In The News is a roundup of stories from The Canadian Press designed to kickstart your day. Here is what's on the radar of our editors for the morning of Nov. 25 ...
What we are watching in Canada ...
The Ontario government is expected to spell out its guidelines today for celebrating the upcoming winter holidays as the COVID-19 pandemic continues.
Toronto and Peel Region are currently under the grey or lockdown level in the province's tiered COVID-19 alert system, with those restrictions to stay in place at least until the week of Christmas.
Public health measures under the lockdown level include a ban on indoor gatherings except with those in the same household, as well as closing down restaurants for all but takeout and delivery.
The province's top doctor said earlier this week it seemed unlikely the situation would improve in those regions enough over 28 days to warrant moving them to the red alert level, which is one level lower.
In Alberta, tougher COVID-19 restrictions were announced Tuesday that included limits on social gatherings and less face-to-face class time for students.
Premier Jason Kenney said there are to be no indoor gatherings, but people who live alone can have up to two personal contacts.
He says students in grades 7 through 12 will transition next week to at-home learning and the school holiday break will be extended from Dec. 18 to Jan. 11.
Banquet halls, conference centres and concert venues must also close.
Kenney added that anyone who can work from home should do so and masks will be mandatory in workplaces in Edmonton, Calgary and surrounding areas. The measures will be in effect for three weeks and re-evaluated after that.
Also this ...
A review of the Catholic archdiocese of Montreal's handling of complaints against a pedophile priest is to be released today.
The archdiocese enlisted former Quebec Superior Court justice Pepita Capriolo to examine the church's response to complaints against former priest Brian Boucher.
Archbishop Christian Lepine is expected to speak about the report, tabled in September, at a news conference today.
Lepine requested the review himself, saying he wanted to establish who knew what in relation to Boucher's crimes.
Boucher was sentenced in March 2019 to eight years in prison for abusing two boys after being found guilty in one case and pleading guilty in the other.
What we are watching in the U.S. ...
U.S. President Donald Trump says he is not giving up his fight to overturn the election results, even as agencies across the federal government begin to support president-elect Joe Biden’s incoming administration.
Career federal officials are opening the doors of agencies to hundreds of transition aides ready to prepare for Biden's Jan. 20 inauguration.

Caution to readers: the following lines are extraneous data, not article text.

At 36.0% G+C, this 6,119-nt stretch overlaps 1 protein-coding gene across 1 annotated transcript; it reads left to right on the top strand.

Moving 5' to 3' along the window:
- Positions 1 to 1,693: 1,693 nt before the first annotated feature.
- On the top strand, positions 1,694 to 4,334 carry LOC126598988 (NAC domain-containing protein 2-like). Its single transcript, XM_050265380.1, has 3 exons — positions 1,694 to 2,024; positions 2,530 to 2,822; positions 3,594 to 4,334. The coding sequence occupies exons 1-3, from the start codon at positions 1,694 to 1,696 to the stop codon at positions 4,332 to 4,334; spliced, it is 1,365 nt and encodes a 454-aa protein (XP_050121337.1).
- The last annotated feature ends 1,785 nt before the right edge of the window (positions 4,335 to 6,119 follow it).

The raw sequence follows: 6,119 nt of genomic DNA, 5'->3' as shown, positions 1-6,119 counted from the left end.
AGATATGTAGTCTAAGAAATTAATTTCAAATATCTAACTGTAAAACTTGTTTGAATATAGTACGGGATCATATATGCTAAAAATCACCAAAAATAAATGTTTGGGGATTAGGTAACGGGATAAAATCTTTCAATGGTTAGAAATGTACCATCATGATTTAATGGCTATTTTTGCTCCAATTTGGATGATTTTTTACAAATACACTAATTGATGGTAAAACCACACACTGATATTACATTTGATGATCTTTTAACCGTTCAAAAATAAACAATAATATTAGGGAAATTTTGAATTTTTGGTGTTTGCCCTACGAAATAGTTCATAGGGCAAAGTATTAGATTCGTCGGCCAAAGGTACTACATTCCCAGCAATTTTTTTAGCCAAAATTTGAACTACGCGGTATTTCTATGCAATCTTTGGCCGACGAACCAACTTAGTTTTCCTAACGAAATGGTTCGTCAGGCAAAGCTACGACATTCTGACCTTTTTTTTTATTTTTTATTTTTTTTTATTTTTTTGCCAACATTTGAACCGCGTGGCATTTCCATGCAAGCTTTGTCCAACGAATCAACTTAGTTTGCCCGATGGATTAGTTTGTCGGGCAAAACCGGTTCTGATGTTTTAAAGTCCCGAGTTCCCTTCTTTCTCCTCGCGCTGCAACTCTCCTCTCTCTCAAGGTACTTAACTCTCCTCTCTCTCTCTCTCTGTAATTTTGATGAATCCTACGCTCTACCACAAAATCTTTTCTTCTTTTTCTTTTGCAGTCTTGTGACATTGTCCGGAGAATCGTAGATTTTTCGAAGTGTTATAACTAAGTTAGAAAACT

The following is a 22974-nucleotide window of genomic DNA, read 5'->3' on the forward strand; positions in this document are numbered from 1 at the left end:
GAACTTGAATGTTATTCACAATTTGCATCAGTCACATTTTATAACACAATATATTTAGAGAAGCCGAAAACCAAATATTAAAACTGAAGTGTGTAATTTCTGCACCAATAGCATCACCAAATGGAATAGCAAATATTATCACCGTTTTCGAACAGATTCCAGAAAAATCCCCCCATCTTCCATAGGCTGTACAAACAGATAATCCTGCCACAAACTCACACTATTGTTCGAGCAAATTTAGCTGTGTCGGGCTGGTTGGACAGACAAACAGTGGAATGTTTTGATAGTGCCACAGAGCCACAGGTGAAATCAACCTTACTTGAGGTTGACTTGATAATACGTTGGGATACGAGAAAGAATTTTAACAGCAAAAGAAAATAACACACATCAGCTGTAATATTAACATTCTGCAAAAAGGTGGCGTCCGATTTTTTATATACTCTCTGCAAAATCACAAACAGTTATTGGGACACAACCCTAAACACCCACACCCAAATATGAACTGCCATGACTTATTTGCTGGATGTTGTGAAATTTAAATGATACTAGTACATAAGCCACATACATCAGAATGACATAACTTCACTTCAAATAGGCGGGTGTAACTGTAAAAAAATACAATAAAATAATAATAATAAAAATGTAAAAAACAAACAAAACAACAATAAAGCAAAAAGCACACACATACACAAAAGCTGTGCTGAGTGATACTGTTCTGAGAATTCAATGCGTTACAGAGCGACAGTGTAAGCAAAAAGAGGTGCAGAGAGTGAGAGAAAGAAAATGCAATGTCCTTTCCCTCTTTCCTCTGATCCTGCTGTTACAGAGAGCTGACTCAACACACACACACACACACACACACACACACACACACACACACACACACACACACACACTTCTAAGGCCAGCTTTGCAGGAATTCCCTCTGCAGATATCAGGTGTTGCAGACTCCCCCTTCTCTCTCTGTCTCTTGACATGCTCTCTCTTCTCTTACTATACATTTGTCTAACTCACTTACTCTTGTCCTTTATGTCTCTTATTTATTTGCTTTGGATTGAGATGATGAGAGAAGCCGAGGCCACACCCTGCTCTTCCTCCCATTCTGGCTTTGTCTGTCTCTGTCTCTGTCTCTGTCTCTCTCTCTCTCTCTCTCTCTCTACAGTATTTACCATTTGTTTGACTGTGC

And on Tuesday, Trump signed off on allowing Biden to receive the presidential daily brief, the highly classified briefing prepared by the nation’s intelligence community for the government’s most senior leaders.
An administration official said logistics on when and where Biden will first receive the briefing were still being worked out.
What we are watching in the rest of the world ...
The European Union has committed to be "creative” in the final stages of the Brexit trade negotiations but warned that whatever deal emerges, the United Kingdom will be reduced to “just a valued partner,” far removed from its former membership status.
EU Commission chief Ursula von der Leyen said "genuine progress” has been made on several issues.
And she said that on the divisive issues of fisheries, governance of any deal and the standards the U.K. must meet to export into the EU, the bloc is “ready to be creative, but we are not ready to put into question the integrity of the single market.”
On this day in 2010 ...
Steven Chand, 29, convicted of trying to raise funds for the so-called Toronto 18 terror plotters, was sentenced to 10 years in prison. He had been in jail since June 2006 but because of credit for time served, he only had to serve another seven months and 10 days.
In entertainment ...
The Weeknd angrily slammed the Grammy Awards, calling them “corrupt” after the Canadian pop star walked away with zero nominations despite having multiple hits this year.
The three-time Grammy winner criticized the Recording Academy on Tuesday after he was severely snubbed, despite having one of the year’s biggest albums with “After Hours” and being tapped as the Super Bowl halftime headline performer. He also topped the Billboard Hot 100 chart with “Blinding Lights” and “Heartless.”
“The Grammys remain corrupt,” the singer said on Twitter. “You owe me, my fans and the industry transparency.”
The harsh words come less than a year after the Recording Academy's ousted CEO accused the group that determines nominations in the top categories of having conflicts of interest and not engaging in a transparent selection process.
A researcher from the University of Alberta is being recognized for her innovation that uses the sharp edges on salt crystals to destroy COVID-19 droplets on reusable masks.
Ilaria Rubino, a recent PhD graduate, says a solution of mostly salt and water is used to coat the first or middle layer of the mask.
As the liquid from the droplets evaporates, she says the salt crystals grow back as spiky weapons, which damage the bacteria or virus within five minutes.
Rubino collaborated with a researcher at Georgia State University in Atlanta to advance the project she started five years ago.
She is being recognized today with an innovation award from Mitacs, a not-for-profit organization that honours researchers from academic institutions.
The salt-coated mask is expected to be available commercially next year after regulatory approval.
Rubino says it could also be used to stop the spread of other infectious illnesses, such as influenza.
This report by The Canadian Press was first published Nov. 25, 2020
The Canadian Press